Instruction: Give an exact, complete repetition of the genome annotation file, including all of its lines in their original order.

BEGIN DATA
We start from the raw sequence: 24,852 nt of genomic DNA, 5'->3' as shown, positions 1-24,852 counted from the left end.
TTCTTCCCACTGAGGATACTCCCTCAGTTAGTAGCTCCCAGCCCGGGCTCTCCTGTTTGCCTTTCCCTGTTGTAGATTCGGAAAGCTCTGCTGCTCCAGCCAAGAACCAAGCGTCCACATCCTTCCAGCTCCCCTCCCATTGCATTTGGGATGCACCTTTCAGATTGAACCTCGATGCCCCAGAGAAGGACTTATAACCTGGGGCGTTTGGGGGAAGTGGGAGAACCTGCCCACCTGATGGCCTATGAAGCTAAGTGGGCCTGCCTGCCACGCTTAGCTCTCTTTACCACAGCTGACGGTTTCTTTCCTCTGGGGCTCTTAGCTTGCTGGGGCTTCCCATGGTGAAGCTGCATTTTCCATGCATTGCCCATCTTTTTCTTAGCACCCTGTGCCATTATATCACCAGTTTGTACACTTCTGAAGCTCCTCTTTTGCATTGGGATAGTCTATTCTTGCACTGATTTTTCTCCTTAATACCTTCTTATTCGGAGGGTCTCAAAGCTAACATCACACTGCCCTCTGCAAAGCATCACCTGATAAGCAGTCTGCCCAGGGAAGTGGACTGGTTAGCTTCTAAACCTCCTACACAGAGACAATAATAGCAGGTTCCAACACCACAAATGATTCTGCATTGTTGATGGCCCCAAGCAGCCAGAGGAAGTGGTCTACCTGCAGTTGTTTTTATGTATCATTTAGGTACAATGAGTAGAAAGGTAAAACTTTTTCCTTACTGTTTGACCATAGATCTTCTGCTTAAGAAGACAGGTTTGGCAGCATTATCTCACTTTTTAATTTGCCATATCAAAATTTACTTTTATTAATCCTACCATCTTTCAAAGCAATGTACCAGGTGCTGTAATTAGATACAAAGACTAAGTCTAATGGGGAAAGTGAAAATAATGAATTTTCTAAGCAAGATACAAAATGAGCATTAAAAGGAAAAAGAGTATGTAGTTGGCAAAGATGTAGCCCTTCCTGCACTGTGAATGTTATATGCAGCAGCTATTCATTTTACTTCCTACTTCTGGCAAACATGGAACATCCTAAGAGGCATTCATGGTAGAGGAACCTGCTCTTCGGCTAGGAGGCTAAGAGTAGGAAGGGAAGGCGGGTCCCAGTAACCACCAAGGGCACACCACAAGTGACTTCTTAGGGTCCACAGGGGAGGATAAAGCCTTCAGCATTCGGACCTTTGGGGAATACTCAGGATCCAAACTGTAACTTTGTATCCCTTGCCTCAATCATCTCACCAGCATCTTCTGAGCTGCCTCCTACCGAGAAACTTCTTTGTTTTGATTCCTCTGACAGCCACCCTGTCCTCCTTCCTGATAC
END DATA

We start from the raw sequence: 24,852 nt of genomic DNA, 5'->3' as shown, positions 1-24,852 counted from the left end.
TTCTTCCCACTGAGGATACTCCCTCAGTTAGTAGCTCCCAGCCCGGGCTCTCCTGTTTGCCTTTCCCTGTTGTAGATTCGGAAAGCTCTGCTGCTCCAGCCAAGAACCAAGCGTCCACATCCTTCCAGCTCCCCTCCCATTGCATTTGGGATGCACCTTTCAGATTGAACCTCGATGCCCCAGAGAAGGACTTATAACCTGGGGCGTTTGGGGGAAGTGGGAGAACCTGCCCACCTGATGGCCTATGAAGCTAAGTGGGCCTGCCTGCCACGCTTAGCTCTCTTTACCACAGCTGACGGTTTCTTTCCTCTGGGGCTCTTAGCTTGCTGGGGCTTCCCATGGTGAAGCTGCATTTTCCATGCATTGCCCATCTTTTTCTTAGCACCCTGTGCCATTATATCACCAGTTTGTACACTTCTGAAGCTCCTCTTTTGCATTGGGATAGTCTATTCTTGCACTGATTTTTCTCCTTAATACCTTCTTATTCGGAGGGTCTCAAAGCTAACATCACACTGCCCTCTGCAAAGCATCACCTGATAAGCAGTCTGCCCAGGGAAGTGGACTGGTTAGCTTCTAAACCTCCTACACAGAGACAATAATAGCAGGTTCCAACACCACAAATGATTCTGCATTGTTGATGGCCCCAAGCAGCCAGAGGAAGTGGTCTACCTGCAGTTGTTTTTATGTATCATTTAGGTACAATGAGTAGAAAGGTAAAACTTTTTCCTTACTGTTTGACCATAGATCTTCTGCTTAAGAAGACAGGTTTGGCAGCATTATCTCACTTTTTAATTTGCCATATCAAAATTTACTTTTATTAATCCTACCATCTTTCAAAGCAATGTACCAGGTGCTGTAATTAGATACAAAGACTAAGTCTAATGGGGAAAGTGAAAATAATGAATTTTCTAAGCAAGATACAAAATGAGCATTAAAAGGAAAAAGAGTATGTAGTTGGCAAAGATGTAGCCCTTCCTGCACTGTGAATGTTATATGCAGCAGCTATTCATTTTACTTCCTACTTCTGGCAAACATGGAACATCCTAAGAGGCATTCATGGTAGAGGAACCTGCTCTTCGGCTAGGAGGCTAAGAGTAGGAAGGGAAGGCGGGTCCCAGTAACCACCAAGGGCACACCACAAGTGACTTCTTAGGGTCCACAGGGGAGGATAAAGCCTTCAGCATTCGGACCTTTGGGGAATACTCAGGATCCAAACTGTAACTTTGTATCCCTTGCCTCAATCATCTCACCAGCATCTTCTGAGCTGCCTCCTACCGAGAAACTTCTTTGTTTTGATTCCTCTGACAGCCACCCTGTCCTCCTTCCTGATAC